In today’s post, Advice and Counsel Team Member George Ports offers guidance for this employer issue:

The obvious answer to this question is NO!!!

Leaders earn respect leading by example, “Do as I do” rather than “Do as I say.” They earn respect by being up front and honest with their employees, treating them with “dignity and respect.” Dignity and respect goes both ways.

Observations that I have made over the years of behaviors that define “positive leadership” are as follows:

  • Positive leaders are people builders, they are in the construction business, not the demolition business.
  • Positive leaders are fair and consistent when administering organization policies and procedures.
  • Positive leaders encourage an open two-way flow of communication.
  • Positive leaders do not leave their employees in the dark creating an atmosphere of anxiety and insecurity.
  • Positive leaders recognize the need for responding to employee issues and concerns in a prompt manner.
  • Positive leaders work in conjunction with HR to ensure that internal pay equity is maintained among employees.
  • Positive leaders take up for their employees, stand behind and support them when necessary.
  • Positive leaders never take credit for employee accomplishments and ideas—they always give credit and praise where such is due.
  • Positive leaders work diligently to create an atmosphere of teamwork, a culture where every job and person is important, avoiding a “we/they”  relationship.

“A true leader has the confidence to stand alone, the courage to make tough decisions, and the compassion to listen to the needs of others. He does not set out to be a leader, but becomes one by the equality of his actions and the integrity of his intent.”

— General Douglas MacArthur

If you have any questions regarding leadership, please contact a member of CAI’s Advice and Counsel Team at 919‑878‑9222 or 336‑668‑7746.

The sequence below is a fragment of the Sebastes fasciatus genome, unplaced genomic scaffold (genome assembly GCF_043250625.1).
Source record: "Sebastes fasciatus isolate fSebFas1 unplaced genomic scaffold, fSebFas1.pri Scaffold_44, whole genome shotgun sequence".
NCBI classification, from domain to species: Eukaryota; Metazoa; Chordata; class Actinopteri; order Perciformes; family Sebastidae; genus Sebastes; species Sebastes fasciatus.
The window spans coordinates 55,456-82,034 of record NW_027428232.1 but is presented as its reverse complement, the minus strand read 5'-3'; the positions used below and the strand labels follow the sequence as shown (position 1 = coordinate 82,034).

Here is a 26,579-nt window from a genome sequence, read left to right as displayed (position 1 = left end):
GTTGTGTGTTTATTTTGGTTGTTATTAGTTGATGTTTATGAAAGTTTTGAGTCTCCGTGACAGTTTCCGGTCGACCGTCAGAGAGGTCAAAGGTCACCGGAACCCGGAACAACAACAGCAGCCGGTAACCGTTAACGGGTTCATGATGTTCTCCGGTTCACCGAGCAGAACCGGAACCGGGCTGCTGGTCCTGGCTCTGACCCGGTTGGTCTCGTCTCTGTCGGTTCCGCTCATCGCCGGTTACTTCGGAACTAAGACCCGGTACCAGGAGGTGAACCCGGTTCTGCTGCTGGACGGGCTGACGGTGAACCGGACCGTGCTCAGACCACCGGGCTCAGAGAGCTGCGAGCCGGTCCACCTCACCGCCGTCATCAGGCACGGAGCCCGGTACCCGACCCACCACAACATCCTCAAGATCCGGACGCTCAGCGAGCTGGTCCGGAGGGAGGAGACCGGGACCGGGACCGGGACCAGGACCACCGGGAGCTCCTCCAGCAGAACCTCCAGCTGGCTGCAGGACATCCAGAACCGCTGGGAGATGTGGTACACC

Don’t Let Your Top Employees Leave: 4 Tips to Encourage Employee Loyalty

Thursday, August 2nd, 2012

Do you know what it would take for your employees to leave your organization? If you ask them, the responses you receive might surprise you. The responses will also provide you with valuable information. Knowing the circumstances that could cause your employees to leave will help you find areas in which your company can improve. Instead of finding the answers when your employees leave your company, find time now to ask your top talent what factors would drive them to move to another organization.

Before you ask your staff members what would make them leave, review some of the reasons below why employees stay at their organizations. Are you providing your employees with these opportunities?

4 Reasons Why Employees Stay Loyal

Company Culture

The environment your company creates is a major factor that determines whether an employee will stay. Not every employee will appreciate or desire the same workplace aspects so it’s important to make sure you’re hiring employees that are interested in your company culture. For the most part, employees want to work for companies that respect their work/life balance and take a genuine interest in them and their career.